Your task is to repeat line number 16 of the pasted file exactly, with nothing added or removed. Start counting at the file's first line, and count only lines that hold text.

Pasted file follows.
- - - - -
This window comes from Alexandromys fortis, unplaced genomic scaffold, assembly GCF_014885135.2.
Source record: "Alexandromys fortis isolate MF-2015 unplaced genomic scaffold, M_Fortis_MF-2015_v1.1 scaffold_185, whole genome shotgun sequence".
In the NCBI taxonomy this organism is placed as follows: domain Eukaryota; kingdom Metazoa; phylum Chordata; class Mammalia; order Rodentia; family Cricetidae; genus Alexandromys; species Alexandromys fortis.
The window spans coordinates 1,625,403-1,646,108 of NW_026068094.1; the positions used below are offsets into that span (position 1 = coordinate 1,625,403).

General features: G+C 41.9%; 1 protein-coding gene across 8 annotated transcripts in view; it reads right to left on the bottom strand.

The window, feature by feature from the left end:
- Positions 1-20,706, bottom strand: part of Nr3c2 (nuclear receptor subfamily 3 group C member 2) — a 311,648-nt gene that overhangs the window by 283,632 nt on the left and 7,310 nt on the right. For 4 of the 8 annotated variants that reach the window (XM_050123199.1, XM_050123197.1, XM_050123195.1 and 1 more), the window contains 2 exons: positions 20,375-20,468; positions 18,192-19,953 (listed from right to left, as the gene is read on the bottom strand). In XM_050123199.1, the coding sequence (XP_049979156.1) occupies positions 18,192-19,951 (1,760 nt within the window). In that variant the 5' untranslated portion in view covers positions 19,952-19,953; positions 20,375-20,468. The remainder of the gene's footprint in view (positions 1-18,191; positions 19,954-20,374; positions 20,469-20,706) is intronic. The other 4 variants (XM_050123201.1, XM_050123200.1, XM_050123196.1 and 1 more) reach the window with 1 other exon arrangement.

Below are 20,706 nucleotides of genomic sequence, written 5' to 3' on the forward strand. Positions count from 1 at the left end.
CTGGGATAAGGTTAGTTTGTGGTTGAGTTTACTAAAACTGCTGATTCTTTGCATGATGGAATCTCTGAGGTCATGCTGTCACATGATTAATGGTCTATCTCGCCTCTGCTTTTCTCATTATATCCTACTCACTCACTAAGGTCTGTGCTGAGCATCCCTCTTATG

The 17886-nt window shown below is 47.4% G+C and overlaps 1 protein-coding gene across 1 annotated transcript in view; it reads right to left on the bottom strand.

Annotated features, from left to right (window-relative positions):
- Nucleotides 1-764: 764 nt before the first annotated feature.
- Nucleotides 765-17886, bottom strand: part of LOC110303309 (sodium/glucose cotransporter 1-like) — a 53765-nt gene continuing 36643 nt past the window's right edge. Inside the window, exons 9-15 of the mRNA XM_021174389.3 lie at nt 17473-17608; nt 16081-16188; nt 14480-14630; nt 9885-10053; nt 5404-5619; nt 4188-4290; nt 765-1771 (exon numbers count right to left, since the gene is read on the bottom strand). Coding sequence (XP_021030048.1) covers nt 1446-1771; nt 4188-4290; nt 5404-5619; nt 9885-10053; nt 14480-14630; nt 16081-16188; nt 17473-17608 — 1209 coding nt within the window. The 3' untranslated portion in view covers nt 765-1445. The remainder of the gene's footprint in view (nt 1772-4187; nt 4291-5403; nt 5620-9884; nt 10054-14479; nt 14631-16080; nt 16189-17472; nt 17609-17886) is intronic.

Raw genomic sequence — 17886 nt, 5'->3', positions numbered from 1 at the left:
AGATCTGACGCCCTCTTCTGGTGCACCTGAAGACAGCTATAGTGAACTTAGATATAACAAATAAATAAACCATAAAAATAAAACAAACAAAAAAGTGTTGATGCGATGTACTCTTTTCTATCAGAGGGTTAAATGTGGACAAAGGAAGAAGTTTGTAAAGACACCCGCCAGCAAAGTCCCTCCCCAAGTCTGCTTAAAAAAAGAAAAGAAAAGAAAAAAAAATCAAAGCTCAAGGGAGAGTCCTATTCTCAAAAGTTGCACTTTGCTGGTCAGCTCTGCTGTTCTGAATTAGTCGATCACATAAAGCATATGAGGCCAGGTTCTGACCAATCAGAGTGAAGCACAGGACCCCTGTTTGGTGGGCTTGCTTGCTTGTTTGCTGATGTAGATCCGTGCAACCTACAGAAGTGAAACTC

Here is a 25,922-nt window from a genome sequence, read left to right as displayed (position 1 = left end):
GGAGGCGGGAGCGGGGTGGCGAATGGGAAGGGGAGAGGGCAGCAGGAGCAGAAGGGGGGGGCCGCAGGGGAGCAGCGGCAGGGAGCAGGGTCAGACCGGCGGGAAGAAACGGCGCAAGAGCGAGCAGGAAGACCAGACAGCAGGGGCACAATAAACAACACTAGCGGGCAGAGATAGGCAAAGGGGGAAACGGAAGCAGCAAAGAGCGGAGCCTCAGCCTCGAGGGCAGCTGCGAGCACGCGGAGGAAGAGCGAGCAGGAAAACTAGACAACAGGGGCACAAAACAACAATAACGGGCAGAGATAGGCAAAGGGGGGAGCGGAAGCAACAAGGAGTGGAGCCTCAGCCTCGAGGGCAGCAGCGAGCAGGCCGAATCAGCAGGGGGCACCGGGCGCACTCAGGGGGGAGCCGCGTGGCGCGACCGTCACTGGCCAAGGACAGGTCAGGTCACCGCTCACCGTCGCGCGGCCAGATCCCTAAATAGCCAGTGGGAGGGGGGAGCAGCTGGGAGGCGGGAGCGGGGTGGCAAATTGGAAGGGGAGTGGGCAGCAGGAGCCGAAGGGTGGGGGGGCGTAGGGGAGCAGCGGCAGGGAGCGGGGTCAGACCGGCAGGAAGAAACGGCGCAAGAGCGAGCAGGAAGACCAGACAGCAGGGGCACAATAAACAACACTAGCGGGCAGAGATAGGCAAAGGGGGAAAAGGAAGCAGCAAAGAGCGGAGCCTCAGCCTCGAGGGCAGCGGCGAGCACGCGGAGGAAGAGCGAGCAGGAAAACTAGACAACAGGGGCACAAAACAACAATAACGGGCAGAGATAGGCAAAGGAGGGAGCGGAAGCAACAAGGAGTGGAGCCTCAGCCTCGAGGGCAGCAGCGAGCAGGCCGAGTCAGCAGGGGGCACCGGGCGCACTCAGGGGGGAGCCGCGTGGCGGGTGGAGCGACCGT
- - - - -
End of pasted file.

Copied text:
Here is a 25,922-nt window from a genome sequence, read left to right as displayed (position 1 = left end):